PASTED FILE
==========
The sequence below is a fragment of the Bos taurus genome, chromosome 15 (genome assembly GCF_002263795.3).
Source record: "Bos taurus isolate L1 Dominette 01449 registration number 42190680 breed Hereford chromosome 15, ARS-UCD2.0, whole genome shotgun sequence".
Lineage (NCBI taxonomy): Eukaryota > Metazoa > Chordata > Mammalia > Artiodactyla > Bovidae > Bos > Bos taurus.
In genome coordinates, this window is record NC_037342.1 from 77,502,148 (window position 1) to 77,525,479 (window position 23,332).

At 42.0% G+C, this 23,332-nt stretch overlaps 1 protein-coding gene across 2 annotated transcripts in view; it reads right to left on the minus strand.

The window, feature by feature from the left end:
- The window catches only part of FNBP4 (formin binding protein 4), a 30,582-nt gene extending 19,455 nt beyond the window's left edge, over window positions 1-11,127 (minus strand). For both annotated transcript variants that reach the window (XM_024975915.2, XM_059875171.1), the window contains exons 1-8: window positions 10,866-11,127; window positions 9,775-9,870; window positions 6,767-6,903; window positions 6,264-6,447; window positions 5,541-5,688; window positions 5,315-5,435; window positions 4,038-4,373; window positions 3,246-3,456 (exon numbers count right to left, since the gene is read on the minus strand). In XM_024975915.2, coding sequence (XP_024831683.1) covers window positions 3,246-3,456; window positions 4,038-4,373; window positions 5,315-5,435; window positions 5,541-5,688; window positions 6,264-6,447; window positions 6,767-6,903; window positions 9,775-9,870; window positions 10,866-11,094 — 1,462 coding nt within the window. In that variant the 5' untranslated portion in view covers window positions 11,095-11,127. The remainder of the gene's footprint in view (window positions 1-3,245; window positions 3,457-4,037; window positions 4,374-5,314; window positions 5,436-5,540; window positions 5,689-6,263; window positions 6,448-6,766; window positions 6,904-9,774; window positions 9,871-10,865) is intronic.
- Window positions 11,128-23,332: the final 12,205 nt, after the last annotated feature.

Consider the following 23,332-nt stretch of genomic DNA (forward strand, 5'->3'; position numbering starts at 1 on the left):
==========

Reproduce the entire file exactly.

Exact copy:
The sequence below is a fragment of the Bos taurus genome, chromosome 15 (genome assembly GCF_002263795.3).
Source record: "Bos taurus isolate L1 Dominette 01449 registration number 42190680 breed Hereford chromosome 15, ARS-UCD2.0, whole genome shotgun sequence".
Lineage (NCBI taxonomy): Eukaryota > Metazoa > Chordata > Mammalia > Artiodactyla > Bovidae > Bos > Bos taurus.
In genome coordinates, this window is record NC_037342.1 from 77,502,148 (window position 1) to 77,525,479 (window position 23,332).

At 42.0% G+C, this 23,332-nt stretch overlaps 1 protein-coding gene across 2 annotated transcripts in view; it reads right to left on the minus strand.

The window, feature by feature from the left end:
- The window catches only part of FNBP4 (formin binding protein 4), a 30,582-nt gene extending 19,455 nt beyond the window's left edge, over window positions 1-11,127 (minus strand). For both annotated transcript variants that reach the window (XM_024975915.2, XM_059875171.1), the window contains exons 1-8: window positions 10,866-11,127; window positions 9,775-9,870; window positions 6,767-6,903; window positions 6,264-6,447; window positions 5,541-5,688; window positions 5,315-5,435; window positions 4,038-4,373; window positions 3,246-3,456 (exon numbers count right to left, since the gene is read on the minus strand). In XM_024975915.2, coding sequence (XP_024831683.1) covers window positions 3,246-3,456; window positions 4,038-4,373; window positions 5,315-5,435; window positions 5,541-5,688; window positions 6,264-6,447; window positions 6,767-6,903; window positions 9,775-9,870; window positions 10,866-11,094 — 1,462 coding nt within the window. In that variant the 5' untranslated portion in view covers window positions 11,095-11,127. The remainder of the gene's footprint in view (window positions 1-3,245; window positions 3,457-4,037; window positions 4,374-5,314; window positions 5,436-5,540; window positions 5,689-6,263; window positions 6,448-6,766; window positions 6,904-9,774; window positions 9,871-10,865) is intronic.
- Window positions 11,128-23,332: the final 12,205 nt, after the last annotated feature.

Consider the following 23,332-nt stretch of genomic DNA (forward strand, 5'->3'; position numbering starts at 1 on the left):